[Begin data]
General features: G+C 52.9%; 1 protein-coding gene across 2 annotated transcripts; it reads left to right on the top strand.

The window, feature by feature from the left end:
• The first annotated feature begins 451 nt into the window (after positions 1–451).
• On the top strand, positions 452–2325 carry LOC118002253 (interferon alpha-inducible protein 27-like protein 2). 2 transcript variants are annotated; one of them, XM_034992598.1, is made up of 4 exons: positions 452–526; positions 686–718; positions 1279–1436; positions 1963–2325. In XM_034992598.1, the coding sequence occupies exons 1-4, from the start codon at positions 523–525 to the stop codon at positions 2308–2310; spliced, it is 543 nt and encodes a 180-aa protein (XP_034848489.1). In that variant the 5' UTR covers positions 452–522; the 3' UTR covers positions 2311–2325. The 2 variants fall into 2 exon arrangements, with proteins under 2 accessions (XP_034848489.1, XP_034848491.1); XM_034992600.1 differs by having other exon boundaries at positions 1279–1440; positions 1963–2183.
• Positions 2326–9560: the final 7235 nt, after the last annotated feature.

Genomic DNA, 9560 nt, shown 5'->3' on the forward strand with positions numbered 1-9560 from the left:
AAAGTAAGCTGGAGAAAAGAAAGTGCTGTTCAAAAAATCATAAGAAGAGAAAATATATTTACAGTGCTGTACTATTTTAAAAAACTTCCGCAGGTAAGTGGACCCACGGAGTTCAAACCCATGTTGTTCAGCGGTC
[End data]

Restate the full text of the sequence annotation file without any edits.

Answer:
General features: G+C 52.9%; 1 protein-coding gene across 2 annotated transcripts; it reads left to right on the top strand.

The window, feature by feature from the left end:
• The first annotated feature begins 451 nt into the window (after positions 1–451).
• On the top strand, positions 452–2325 carry LOC118002253 (interferon alpha-inducible protein 27-like protein 2). 2 transcript variants are annotated; one of them, XM_034992598.1, is made up of 4 exons: positions 452–526; positions 686–718; positions 1279–1436; positions 1963–2325. In XM_034992598.1, the coding sequence occupies exons 1-4, from the start codon at positions 523–525 to the stop codon at positions 2308–2310; spliced, it is 543 nt and encodes a 180-aa protein (XP_034848489.1). In that variant the 5' UTR covers positions 452–522; the 3' UTR covers positions 2311–2325. The 2 variants fall into 2 exon arrangements, with proteins under 2 accessions (XP_034848489.1, XP_034848491.1); XM_034992600.1 differs by having other exon boundaries at positions 1279–1440; positions 1963–2183.
• Positions 2326–9560: the final 7235 nt, after the last annotated feature.

Genomic DNA, 9560 nt, shown 5'->3' on the forward strand with positions numbered 1-9560 from the left:
AAAGTAAGCTGGAGAAAAGAAAGTGCTGTTCAAAAAATCATAAGAAGAGAAAATATATTTACAGTGCTGTACTATTTTAAAAAACTTCCGCAGGTAAGTGGACCCACGGAGTTCAAACCCATGTTGTTCAGCGGTC